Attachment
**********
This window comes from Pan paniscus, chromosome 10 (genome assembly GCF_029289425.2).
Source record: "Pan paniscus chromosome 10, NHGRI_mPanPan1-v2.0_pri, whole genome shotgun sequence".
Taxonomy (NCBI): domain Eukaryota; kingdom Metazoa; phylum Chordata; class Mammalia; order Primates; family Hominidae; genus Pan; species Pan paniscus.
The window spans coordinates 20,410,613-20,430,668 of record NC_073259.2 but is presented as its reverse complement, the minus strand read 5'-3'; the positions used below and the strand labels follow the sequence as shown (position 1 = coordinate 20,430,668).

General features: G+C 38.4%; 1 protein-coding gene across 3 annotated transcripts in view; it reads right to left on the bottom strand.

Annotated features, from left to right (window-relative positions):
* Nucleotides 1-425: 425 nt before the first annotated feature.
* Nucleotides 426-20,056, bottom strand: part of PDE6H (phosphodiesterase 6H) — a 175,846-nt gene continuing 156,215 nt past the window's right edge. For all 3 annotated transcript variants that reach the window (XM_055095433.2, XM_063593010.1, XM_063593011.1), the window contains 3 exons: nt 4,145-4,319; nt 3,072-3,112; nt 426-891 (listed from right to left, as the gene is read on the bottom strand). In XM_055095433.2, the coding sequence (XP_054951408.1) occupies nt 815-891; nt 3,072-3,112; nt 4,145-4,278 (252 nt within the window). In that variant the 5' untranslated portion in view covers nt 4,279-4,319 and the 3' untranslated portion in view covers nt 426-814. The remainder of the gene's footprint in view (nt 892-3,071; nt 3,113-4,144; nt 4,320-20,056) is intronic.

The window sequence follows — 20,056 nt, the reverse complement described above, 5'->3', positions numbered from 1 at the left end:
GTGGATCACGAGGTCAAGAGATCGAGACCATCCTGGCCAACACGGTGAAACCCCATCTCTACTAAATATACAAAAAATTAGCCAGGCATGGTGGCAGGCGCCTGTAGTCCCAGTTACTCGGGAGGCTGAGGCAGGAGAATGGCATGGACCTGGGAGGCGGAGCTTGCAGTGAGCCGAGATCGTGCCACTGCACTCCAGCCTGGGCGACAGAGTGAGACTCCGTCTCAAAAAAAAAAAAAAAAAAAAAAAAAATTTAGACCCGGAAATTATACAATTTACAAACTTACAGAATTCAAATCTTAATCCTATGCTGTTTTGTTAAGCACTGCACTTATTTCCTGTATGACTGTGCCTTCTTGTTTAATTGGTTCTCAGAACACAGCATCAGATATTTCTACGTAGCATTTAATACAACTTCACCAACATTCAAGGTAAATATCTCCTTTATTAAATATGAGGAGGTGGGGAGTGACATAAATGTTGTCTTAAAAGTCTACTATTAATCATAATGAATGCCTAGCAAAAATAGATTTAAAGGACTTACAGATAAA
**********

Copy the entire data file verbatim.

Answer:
This window comes from Pan paniscus, chromosome 10 (genome assembly GCF_029289425.2).
Source record: "Pan paniscus chromosome 10, NHGRI_mPanPan1-v2.0_pri, whole genome shotgun sequence".
Taxonomy (NCBI): domain Eukaryota; kingdom Metazoa; phylum Chordata; class Mammalia; order Primates; family Hominidae; genus Pan; species Pan paniscus.
The window spans coordinates 20,410,613-20,430,668 of record NC_073259.2 but is presented as its reverse complement, the minus strand read 5'-3'; the positions used below and the strand labels follow the sequence as shown (position 1 = coordinate 20,430,668).

General features: G+C 38.4%; 1 protein-coding gene across 3 annotated transcripts in view; it reads right to left on the bottom strand.

Annotated features, from left to right (window-relative positions):
* Nucleotides 1-425: 425 nt before the first annotated feature.
* Nucleotides 426-20,056, bottom strand: part of PDE6H (phosphodiesterase 6H) — a 175,846-nt gene continuing 156,215 nt past the window's right edge. For all 3 annotated transcript variants that reach the window (XM_055095433.2, XM_063593010.1, XM_063593011.1), the window contains 3 exons: nt 4,145-4,319; nt 3,072-3,112; nt 426-891 (listed from right to left, as the gene is read on the bottom strand). In XM_055095433.2, the coding sequence (XP_054951408.1) occupies nt 815-891; nt 3,072-3,112; nt 4,145-4,278 (252 nt within the window). In that variant the 5' untranslated portion in view covers nt 4,279-4,319 and the 3' untranslated portion in view covers nt 426-814. The remainder of the gene's footprint in view (nt 892-3,071; nt 3,113-4,144; nt 4,320-20,056) is intronic.

The window sequence follows — 20,056 nt, the reverse complement described above, 5'->3', positions numbered from 1 at the left end:
GTGGATCACGAGGTCAAGAGATCGAGACCATCCTGGCCAACACGGTGAAACCCCATCTCTACTAAATATACAAAAAATTAGCCAGGCATGGTGGCAGGCGCCTGTAGTCCCAGTTACTCGGGAGGCTGAGGCAGGAGAATGGCATGGACCTGGGAGGCGGAGCTTGCAGTGAGCCGAGATCGTGCCACTGCACTCCAGCCTGGGCGACAGAGTGAGACTCCGTCTCAAAAAAAAAAAAAAAAAAAAAAAAAATTTAGACCCGGAAATTATACAATTTACAAACTTACAGAATTCAAATCTTAATCCTATGCTGTTTTGTTAAGCACTGCACTTATTTCCTGTATGACTGTGCCTTCTTGTTTAATTGGTTCTCAGAACACAGCATCAGATATTTCTACGTAGCATTTAATACAACTTCACCAACATTCAAGGTAAATATCTCCTTTATTAAATATGAGGAGGTGGGGAGTGACATAAATGTTGTCTTAAAAGTCTACTATTAATCATAATGAATGCCTAGCAAAAATAGATTTAAAGGACTTACAGATAAA